Allergies to peanuts, tree nuts, and sesame seeds are among the most important food-related causes of anaphylaxis. Important clinical questions include: Why is there a variable occurrence of coallergy among these foods and Is this immunologically mediated? The clinical and immunologic data summarized here suggest an immunologic basis for these coallergies that is based on similarities among the 2S albumins. Data from component resolved diagnostics have highlighted the relationship between IgE binding to these allergens and the presence of IgE-mediated food allergy. Furthermore, in vitro and in vivo experiments provide strong evidence that the 2S albumins are the most important allergens in peanuts for inducing an allergic effector response. Although the 2S albumins are diverse, they have a common disulfide-linked core with similar physicochemical properties that make them prime candidates to explain much of the observed coallergy among peanuts, tree nuts, and sesame seeds. The well-established frequency of cashew and pistachio nut coallergy (64%-100%) highlights how the structural similarities among their 2S albumins may account for observed clinical cross-reactivity. A complete understanding of the physicochemical properties of the 2S albumins in peanuts, tree nuts, and sesame seeds will enhance our ability to diagnose, treat, and ultimately prevent these allergies.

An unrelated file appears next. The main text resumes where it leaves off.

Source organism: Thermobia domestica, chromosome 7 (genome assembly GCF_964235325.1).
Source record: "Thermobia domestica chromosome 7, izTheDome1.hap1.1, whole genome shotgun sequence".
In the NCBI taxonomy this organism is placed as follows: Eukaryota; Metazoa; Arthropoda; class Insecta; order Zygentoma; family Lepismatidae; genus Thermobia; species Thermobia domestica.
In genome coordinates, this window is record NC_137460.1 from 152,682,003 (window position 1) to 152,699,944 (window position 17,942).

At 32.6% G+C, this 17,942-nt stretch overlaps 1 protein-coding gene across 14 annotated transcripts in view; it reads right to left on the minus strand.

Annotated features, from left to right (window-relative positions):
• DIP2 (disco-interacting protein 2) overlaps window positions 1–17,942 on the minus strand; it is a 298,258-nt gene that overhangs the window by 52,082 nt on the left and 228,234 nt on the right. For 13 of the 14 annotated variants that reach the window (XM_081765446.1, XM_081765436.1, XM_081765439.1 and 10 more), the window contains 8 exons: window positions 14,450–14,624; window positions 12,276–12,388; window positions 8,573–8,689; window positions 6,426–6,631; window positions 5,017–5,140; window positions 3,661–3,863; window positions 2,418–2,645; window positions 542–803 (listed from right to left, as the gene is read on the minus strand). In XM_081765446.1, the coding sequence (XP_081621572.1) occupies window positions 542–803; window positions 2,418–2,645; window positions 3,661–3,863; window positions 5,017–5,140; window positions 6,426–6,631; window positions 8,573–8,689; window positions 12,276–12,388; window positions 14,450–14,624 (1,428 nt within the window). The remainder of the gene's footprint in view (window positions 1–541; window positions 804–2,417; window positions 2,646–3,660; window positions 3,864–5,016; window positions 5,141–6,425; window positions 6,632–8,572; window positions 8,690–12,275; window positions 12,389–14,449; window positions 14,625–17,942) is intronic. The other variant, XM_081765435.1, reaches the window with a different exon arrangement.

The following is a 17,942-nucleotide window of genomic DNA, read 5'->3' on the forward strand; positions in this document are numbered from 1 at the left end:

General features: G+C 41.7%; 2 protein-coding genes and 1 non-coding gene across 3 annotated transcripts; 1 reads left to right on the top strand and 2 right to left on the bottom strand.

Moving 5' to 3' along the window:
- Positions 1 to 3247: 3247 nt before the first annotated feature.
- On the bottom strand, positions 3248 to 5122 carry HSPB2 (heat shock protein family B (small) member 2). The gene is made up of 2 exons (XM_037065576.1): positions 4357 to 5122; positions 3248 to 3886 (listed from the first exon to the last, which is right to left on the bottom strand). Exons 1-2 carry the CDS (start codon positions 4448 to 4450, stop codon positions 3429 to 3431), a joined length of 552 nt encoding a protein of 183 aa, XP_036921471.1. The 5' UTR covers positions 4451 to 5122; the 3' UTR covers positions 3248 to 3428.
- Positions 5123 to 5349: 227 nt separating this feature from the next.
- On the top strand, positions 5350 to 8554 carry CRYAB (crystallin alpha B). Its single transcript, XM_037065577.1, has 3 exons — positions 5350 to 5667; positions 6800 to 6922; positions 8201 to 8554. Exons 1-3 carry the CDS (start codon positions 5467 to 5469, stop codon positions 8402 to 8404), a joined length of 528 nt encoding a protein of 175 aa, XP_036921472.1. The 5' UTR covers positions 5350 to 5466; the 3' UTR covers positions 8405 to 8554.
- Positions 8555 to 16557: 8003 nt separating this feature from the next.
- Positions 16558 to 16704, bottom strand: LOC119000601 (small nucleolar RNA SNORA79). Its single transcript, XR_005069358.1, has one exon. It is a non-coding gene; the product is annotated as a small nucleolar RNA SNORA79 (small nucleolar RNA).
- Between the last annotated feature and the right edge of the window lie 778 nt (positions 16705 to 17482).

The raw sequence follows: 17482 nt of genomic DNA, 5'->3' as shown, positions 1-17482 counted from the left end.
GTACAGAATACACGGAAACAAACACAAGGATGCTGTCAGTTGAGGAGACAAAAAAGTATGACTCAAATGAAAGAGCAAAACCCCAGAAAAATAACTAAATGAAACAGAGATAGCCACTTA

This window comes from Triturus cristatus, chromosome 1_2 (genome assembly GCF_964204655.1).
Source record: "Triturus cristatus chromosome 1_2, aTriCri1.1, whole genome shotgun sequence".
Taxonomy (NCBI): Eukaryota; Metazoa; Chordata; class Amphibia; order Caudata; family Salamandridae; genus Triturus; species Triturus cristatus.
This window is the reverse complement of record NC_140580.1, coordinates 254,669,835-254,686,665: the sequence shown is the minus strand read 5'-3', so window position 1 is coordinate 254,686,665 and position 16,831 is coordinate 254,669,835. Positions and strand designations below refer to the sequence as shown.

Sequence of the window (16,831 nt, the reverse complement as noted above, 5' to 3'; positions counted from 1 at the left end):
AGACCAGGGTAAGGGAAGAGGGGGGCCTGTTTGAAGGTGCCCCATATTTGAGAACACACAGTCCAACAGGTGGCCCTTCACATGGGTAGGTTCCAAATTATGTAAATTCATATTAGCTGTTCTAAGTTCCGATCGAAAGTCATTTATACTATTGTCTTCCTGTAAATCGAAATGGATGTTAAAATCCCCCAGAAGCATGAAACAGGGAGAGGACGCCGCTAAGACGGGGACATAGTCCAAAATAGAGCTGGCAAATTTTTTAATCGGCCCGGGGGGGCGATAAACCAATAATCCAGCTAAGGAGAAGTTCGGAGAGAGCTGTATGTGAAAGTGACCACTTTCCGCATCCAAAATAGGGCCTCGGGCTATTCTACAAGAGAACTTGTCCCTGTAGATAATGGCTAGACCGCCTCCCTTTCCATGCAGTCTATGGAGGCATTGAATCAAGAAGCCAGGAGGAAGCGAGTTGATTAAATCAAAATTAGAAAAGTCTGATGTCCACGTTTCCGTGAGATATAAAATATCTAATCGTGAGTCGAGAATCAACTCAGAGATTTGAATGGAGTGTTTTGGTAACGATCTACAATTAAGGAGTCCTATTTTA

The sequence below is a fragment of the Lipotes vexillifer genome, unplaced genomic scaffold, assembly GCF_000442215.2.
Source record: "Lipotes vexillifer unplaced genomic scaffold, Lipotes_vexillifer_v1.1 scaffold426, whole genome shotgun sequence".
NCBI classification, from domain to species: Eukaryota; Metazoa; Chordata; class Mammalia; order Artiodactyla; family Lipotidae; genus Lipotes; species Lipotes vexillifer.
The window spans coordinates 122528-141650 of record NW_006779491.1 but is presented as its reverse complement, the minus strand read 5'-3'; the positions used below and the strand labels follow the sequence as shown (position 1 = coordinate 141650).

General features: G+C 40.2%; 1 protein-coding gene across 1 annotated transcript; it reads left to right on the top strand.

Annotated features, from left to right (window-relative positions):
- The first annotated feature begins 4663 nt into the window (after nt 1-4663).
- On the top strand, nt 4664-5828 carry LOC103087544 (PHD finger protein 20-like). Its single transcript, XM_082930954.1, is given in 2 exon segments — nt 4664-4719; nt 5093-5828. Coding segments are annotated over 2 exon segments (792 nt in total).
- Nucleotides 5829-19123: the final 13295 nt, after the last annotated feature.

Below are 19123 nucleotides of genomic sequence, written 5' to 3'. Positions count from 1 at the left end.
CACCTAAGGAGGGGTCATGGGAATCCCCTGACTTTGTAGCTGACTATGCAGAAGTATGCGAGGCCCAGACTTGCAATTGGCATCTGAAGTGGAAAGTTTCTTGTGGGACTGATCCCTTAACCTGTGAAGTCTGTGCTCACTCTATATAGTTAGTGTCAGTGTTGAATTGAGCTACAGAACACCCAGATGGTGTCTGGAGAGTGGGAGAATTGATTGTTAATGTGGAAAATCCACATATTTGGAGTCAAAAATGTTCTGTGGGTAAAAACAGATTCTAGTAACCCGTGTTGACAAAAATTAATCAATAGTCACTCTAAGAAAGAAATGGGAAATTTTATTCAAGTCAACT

Keywords: 2S albumins; IgE; Peanuts; food allergy; tree nuts.
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